Franchise Tax Law and Legal Definition

A franchise tax is a tax paid by a corporation or business to the state for doing business in that particular state. Franchise tax is levied on businesses irrespective of the fact whether the business is being run as a franchise or nonfranchise. Franchise tax is not related to the size of the business. This is not a mandatory requirement in all states and information on whether a state requires franchise tax payment can generally be found on the website of a particular state's Secretary of State or Franchise Tax Office.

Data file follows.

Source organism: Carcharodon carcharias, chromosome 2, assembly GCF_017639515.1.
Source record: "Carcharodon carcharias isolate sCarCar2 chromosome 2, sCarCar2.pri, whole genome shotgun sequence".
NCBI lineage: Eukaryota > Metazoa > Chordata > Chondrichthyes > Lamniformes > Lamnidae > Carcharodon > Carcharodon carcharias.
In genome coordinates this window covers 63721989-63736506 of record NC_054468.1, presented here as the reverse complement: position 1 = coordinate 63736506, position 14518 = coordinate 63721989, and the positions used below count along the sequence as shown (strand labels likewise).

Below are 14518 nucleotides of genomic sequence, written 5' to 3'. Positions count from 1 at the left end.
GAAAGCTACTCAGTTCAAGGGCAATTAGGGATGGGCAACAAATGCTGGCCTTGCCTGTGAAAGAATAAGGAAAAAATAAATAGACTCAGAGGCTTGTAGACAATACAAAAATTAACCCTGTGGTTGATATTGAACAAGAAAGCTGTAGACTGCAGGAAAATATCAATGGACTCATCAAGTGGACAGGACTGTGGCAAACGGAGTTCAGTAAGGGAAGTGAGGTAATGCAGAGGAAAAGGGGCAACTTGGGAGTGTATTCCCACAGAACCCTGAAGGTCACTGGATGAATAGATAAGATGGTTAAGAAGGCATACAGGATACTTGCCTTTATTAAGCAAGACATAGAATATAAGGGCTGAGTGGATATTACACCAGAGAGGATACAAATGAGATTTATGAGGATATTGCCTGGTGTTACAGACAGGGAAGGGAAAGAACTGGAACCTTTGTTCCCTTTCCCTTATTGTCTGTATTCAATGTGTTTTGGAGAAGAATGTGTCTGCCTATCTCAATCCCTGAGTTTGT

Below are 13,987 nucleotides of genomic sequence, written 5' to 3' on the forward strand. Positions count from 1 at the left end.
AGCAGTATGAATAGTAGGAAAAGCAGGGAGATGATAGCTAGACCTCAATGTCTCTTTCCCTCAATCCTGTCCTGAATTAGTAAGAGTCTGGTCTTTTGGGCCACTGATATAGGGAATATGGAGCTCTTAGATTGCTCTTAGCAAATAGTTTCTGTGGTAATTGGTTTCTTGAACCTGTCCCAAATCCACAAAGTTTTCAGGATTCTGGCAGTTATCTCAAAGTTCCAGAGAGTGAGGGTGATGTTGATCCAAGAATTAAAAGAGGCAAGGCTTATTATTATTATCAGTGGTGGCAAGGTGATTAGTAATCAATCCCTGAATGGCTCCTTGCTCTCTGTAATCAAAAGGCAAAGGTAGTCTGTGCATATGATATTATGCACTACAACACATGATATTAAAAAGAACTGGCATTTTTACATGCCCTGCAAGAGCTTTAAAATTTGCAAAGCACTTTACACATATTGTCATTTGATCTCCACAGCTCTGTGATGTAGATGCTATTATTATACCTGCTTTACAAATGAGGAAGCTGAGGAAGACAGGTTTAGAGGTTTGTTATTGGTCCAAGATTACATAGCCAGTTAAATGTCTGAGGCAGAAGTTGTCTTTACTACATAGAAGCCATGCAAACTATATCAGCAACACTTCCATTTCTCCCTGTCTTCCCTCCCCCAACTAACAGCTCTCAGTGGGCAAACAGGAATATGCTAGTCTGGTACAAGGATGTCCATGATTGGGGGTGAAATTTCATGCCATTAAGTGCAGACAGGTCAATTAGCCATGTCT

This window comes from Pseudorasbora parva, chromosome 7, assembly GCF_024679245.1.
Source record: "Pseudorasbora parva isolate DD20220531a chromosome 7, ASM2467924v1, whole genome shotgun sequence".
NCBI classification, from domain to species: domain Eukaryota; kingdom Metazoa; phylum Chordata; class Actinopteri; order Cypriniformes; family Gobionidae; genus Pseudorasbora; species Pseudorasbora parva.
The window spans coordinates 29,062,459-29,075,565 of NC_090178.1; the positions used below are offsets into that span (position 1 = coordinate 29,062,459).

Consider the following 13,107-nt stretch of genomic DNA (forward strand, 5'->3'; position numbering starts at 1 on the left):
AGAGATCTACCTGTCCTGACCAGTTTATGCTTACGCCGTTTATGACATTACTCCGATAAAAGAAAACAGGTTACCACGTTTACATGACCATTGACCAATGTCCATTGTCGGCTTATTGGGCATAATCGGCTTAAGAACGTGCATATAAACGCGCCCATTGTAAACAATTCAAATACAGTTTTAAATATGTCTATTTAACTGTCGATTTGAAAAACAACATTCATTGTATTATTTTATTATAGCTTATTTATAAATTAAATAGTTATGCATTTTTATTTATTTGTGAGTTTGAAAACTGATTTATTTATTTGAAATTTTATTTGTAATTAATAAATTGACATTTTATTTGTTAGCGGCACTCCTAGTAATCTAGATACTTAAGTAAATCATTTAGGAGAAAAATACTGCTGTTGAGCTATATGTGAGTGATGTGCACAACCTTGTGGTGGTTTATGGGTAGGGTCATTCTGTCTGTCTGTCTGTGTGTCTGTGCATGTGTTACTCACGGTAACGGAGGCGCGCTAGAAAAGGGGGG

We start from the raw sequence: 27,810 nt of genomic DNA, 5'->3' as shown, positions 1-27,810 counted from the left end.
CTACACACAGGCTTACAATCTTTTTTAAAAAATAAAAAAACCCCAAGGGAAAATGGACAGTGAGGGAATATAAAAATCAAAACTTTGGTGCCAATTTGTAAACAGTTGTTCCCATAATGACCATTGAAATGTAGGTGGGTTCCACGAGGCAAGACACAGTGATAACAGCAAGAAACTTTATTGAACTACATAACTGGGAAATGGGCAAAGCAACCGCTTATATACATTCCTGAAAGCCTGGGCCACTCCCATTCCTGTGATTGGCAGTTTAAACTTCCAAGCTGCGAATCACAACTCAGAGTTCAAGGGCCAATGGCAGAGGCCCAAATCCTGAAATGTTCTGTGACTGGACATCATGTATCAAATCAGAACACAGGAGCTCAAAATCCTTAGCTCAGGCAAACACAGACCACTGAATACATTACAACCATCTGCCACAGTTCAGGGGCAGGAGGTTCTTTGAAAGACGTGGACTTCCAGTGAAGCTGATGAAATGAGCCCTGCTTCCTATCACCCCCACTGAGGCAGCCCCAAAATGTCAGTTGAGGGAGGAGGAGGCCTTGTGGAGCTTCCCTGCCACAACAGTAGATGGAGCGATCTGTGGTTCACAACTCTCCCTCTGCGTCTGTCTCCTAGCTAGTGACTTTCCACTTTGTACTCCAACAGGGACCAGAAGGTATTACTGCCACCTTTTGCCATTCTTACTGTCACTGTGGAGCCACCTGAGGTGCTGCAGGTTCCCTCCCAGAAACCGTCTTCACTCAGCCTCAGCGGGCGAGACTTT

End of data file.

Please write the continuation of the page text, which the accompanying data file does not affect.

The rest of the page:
Franchise taxes are subject to the Commerce Clause of the U.S. Constitution, which prohibits state taxation from discriminating against interstate commerce. To avoid violation of the Commerce Clause, a state's franchise tax must also be fairly apportioned and relate substantially to services provided by the taxing state. There are different methods of assessing the amount of franchise tax to be paid. While some states require a flat fee upon incorporation, some others calculate the franchise tax amount on the basis of the number of outstanding shares of corporate stock. Some states use the company’s income or assets as the criterion. Also, there are disparities among states regarding the filing date of franchise tax. While s some states set a fixed date for franchise tax filling, others will ask for filing on the anniversary of the company's date of startup or incorporation in-state. Nonpayment of franchise taxes may invite monetary penalties based on the amount of franchise tax left unpaid, and suspension or revocation of a company's charter.